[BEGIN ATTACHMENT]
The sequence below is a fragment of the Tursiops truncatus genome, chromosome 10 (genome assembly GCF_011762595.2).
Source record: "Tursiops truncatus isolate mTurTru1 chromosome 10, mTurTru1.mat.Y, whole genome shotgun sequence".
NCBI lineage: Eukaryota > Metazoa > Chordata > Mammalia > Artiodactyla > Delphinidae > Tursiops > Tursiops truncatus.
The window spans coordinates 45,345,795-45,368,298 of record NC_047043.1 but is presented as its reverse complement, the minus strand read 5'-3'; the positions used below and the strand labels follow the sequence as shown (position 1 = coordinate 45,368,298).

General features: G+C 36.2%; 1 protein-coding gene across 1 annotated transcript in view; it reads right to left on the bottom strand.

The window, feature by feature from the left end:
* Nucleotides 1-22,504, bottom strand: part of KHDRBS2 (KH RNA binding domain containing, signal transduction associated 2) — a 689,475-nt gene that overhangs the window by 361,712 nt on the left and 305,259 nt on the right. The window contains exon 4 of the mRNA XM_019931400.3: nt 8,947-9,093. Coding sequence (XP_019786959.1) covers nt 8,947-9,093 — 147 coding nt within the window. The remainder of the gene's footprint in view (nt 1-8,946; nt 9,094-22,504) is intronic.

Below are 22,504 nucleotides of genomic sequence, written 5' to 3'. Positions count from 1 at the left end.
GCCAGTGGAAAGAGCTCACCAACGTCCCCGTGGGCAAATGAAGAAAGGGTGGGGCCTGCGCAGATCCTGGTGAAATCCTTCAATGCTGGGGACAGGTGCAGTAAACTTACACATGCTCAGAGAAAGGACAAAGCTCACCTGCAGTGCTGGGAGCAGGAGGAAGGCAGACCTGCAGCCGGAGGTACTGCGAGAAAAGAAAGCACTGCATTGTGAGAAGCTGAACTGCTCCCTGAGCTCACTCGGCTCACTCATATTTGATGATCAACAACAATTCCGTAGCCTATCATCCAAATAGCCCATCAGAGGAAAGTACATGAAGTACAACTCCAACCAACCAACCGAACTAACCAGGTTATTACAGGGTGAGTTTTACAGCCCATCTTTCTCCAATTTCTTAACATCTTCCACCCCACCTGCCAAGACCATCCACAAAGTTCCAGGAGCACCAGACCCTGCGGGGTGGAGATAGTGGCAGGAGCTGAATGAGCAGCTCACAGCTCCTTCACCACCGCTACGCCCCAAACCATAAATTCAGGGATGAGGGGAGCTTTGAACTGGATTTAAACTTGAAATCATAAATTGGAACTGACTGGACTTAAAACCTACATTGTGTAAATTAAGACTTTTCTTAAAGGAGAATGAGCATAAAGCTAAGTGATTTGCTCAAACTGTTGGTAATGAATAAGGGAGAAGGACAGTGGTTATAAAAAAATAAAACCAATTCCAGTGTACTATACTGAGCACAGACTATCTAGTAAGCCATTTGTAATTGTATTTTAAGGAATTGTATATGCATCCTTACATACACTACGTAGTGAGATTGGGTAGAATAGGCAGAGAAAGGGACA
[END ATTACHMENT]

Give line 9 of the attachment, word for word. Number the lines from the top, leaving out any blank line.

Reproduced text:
GCCAGTGGAAAGAGCTCACCAACGTCCCCGTGGGCAAATGAAGAAAGGGTGGGGCCTGCGCAGATCCTGGTGAAATCCTTCAATGCTGGGGACAGGTGCAGTAAACTTACACATGCTCAGAGAAAGGACAAAGCTCACCTGCAGTGCTGGGAGCAGGAGGAAGGCAGACCTGCAGCCGGAGGTACTGCGAGAAAAGAAAGCACTGCATTGTGAGAAGCTGAACTGCTCCCTGAGCTCACTCGGCTCACTCATATTTGATGATCAACAACAATTCCGTAGCCTATCATCCAAATAGCCCATCAGAGGAAAGTACATGAAGTACAACTCCAACCAACCAACCGAACTAACCAGGTTATTACAGGGTGAGTTTTACAGCCCATCTTTCTCCAATTTCTTAACATCTTCCACCCCACCTGCCAAGACCATCCACAAAGTTCCAGGAGCACCAGACCCTGCGGGGTGGAGATAGTGGCAGGAGCTGAATGAGCAGCTCACAGCTCCTTCACCACCGCTACGCCCCAAACCATAAATTCAGGGATGAGGGGAGCTTTGAACTGGATTTAAACTTGAAATCATAAATTGGAACTGACTGGACTTAAAACCTACATTGTGTAAATTAAGACTTTTCTTAAAGGAGAATGAGCATAAAGCTAAGTGATTTGCTCAAACTGTTGGTAATGAATAAGGGAGAAGGACAGTGGTTATAAAAAAATAAAACCAATTCCAGTGTACTATACTGAGCACAGACTATCTAGTAAGCCATTTGTAATTGTATTTTAAGGAATTGTATATGCATCCTTACATACACTACGTAGTGAGATTGGGTAGAATAGGCAGAGAAAGGGACA